i wear no Purple Heart upon my chest

but rather

i wear the scarlet letter



hester Prynne will show me

the road

that leads me

away from the shame

that has stained my days


—David Willson


Bruce Lack served honorably in the United States Marines from 2003-07, including two deployments totaling twenty-one months in Fallujah in Iraq.  His book, Service: Poems (Texas Tech University, 128 pp., $18.95, paper), contains dozens of fine poems dealing with Lack’s time in Fallujah. I looked hard for references to the Vietnam War, but failed to find any.

I’ve read many books about America’s recent wars in the Middle East: poetry, novels, memoirs, histories, every kind of thing.  Service is one of the finest of all of them. The poems deal with all aspects of a Marine’s time in Fallujah, and many are heartbreaking. Some deal with how Marines build life-saving skills for dealing with the war in Iraq—skills that are not helpful when they return home.

The language of Lack’s poems powerfully evokes the physicality of Marines in Fallujah.  These are not airy-fairy poems. They hit hard. “Assholes from Blackwater:  All These Things Can Kill You” is probably the most powerful sixteen-line poem I’ve ever read—and I was an English major back in the sixties when we were required to read what seemed like millions of great poems.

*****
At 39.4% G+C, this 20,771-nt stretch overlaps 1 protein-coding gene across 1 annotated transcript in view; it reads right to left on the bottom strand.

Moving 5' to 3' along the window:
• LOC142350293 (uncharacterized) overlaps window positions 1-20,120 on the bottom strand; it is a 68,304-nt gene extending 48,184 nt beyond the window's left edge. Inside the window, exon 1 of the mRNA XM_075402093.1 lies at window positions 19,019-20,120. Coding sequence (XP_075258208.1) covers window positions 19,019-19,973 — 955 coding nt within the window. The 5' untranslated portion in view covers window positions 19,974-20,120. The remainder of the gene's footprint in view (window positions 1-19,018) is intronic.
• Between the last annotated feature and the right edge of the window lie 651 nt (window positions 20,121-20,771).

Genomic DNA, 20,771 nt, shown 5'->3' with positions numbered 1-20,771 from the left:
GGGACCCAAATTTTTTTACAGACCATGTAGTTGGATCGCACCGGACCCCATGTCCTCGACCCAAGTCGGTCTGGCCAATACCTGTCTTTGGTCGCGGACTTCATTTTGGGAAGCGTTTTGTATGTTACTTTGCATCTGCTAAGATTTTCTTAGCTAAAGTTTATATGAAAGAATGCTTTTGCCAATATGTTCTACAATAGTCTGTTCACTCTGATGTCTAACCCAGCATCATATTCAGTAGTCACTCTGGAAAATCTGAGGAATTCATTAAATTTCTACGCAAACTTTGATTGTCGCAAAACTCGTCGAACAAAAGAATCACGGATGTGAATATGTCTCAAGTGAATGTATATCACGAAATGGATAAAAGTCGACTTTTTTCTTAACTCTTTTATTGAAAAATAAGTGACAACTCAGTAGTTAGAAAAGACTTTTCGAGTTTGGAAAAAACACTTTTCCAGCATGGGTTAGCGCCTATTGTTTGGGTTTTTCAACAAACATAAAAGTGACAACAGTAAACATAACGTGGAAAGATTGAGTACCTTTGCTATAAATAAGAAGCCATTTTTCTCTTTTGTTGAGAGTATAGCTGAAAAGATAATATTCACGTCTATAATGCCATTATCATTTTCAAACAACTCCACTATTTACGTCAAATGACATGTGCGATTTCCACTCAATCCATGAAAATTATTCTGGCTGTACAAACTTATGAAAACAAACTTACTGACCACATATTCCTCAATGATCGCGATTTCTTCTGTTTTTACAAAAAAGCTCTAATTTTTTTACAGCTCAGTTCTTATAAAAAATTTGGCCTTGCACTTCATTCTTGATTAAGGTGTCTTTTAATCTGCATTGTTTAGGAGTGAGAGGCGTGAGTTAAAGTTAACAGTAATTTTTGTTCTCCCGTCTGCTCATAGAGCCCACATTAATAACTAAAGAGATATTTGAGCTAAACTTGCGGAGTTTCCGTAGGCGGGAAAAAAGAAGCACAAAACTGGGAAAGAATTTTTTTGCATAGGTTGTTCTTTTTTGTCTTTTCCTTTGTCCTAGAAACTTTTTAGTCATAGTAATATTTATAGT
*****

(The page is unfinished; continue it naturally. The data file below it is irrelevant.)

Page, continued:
Bruce Lack

I won’t quote from the poem here. But I recommend you buy this book just for this short poem—and then get knocked back on your haunches by the rest of the book.

Service is not for the faint of heart, but it is a book filled with heart, and love, too. But you have to read the book carefully for that.

I wish that Lack would give classes to Vietnam veterans about writing poetry. Memo to Vietnam veterans thinking about writing and publishing a poetry book: Please read this one before you do, and try to hew to this high standard.

I really loved this book. I’m eager for more books by this fine writer.

—David Willson

If I Could Find a Way by John M. Koelsch

John M. Koelsch served in the Army in the Vietnam War as a infantry Platoon Leader in 1968. He is the author of Mickey 6, a novel based on his combat experiences.

Koelsch describes his book of poetry and short prose pieces, If I Could Find a Way (CreateSpace, 98 pp., $9.99, paper), as “a journey through the Vietnam War, through the aftermath of that war, and hopefully to at least the beginning of healing. These poems present the intensity of combat, and the descent into the darkest of valleys.”

That is a fair description of this book. There are fewer than fifty short poems, but they pack a punch. They are titled to let the reader know what they are about: “Claymore Mines,” “Payback,” “Bugs,” “Bobby-Trap,” “Barber,” “Sniper,” “Ten Thousand Meter Stare,” “Baby-Killers,” etc.